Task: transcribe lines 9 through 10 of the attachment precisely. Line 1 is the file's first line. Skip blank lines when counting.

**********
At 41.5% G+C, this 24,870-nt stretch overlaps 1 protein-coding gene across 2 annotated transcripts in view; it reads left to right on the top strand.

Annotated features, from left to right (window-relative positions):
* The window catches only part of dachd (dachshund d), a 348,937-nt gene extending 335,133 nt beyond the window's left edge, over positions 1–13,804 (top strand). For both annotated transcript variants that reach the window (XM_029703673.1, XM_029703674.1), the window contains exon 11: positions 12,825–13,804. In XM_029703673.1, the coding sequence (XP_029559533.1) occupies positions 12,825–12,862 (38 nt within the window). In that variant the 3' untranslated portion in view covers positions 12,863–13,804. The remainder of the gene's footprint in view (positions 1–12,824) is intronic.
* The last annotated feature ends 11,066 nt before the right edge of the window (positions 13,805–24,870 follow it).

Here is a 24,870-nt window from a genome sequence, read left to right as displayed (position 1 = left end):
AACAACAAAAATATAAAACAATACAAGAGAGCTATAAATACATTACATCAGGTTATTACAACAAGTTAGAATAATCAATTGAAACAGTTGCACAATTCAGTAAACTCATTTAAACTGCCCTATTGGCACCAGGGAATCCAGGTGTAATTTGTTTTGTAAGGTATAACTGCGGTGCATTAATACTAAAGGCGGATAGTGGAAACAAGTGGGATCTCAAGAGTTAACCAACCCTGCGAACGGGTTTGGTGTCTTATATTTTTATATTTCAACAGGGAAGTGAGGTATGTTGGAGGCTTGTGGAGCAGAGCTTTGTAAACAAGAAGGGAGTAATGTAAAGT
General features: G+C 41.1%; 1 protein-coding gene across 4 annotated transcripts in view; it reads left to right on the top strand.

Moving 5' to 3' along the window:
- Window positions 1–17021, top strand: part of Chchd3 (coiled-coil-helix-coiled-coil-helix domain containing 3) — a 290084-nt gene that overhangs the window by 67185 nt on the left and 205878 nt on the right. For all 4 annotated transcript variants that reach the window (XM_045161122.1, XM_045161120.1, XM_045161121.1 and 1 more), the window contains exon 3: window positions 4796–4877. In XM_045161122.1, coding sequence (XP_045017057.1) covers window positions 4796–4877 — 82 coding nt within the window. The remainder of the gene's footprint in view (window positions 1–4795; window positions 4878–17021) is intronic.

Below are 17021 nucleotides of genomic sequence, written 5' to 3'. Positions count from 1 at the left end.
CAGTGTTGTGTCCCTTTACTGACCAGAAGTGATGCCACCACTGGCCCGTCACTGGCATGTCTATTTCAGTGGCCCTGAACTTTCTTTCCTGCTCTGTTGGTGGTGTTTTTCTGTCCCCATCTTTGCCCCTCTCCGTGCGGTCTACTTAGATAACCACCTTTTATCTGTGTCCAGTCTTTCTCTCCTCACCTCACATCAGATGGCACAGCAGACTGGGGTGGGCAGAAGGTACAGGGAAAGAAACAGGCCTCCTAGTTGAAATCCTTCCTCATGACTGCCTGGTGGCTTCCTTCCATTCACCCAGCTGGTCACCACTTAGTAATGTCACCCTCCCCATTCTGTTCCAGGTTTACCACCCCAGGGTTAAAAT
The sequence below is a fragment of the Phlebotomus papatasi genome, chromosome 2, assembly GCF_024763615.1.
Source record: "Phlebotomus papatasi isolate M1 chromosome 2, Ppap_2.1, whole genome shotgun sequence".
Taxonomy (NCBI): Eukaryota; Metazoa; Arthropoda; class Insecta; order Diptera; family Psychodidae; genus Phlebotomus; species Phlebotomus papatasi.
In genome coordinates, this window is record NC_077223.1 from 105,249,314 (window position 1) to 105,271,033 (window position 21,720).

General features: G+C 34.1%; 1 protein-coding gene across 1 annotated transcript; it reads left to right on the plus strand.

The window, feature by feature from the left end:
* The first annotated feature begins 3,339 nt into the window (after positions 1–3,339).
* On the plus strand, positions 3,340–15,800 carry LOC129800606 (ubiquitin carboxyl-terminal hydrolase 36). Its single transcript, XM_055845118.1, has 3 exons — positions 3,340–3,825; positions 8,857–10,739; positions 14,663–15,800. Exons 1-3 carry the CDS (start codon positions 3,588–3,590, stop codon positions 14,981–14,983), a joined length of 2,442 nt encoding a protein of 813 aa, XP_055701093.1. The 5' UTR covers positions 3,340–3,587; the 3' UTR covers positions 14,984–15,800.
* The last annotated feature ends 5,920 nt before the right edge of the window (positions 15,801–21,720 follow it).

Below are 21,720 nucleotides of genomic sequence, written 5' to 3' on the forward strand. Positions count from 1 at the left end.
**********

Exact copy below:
- Window positions 1–17021, top strand: part of Chchd3 (coiled-coil-helix-coiled-coil-helix domain containing 3) — a 290084-nt gene that overhangs the window by 67185 nt on the left and 205878 nt on the right. For all 4 annotated transcript variants that reach the window (XM_045161122.1, XM_045161120.1, XM_045161121.1 and 1 more), the window contains exon 3: window positions 4796–4877. In XM_045161122.1, coding sequence (XP_045017057.1) covers window positions 4796–4877 — 82 coding nt within the window. The remainder of the gene's footprint in view (window positions 1–4795; window positions 4878–17021) is intronic.

Below are 17021 nucleotides of genomic sequence, written 5' to 3'. Positions count from 1 at the left end.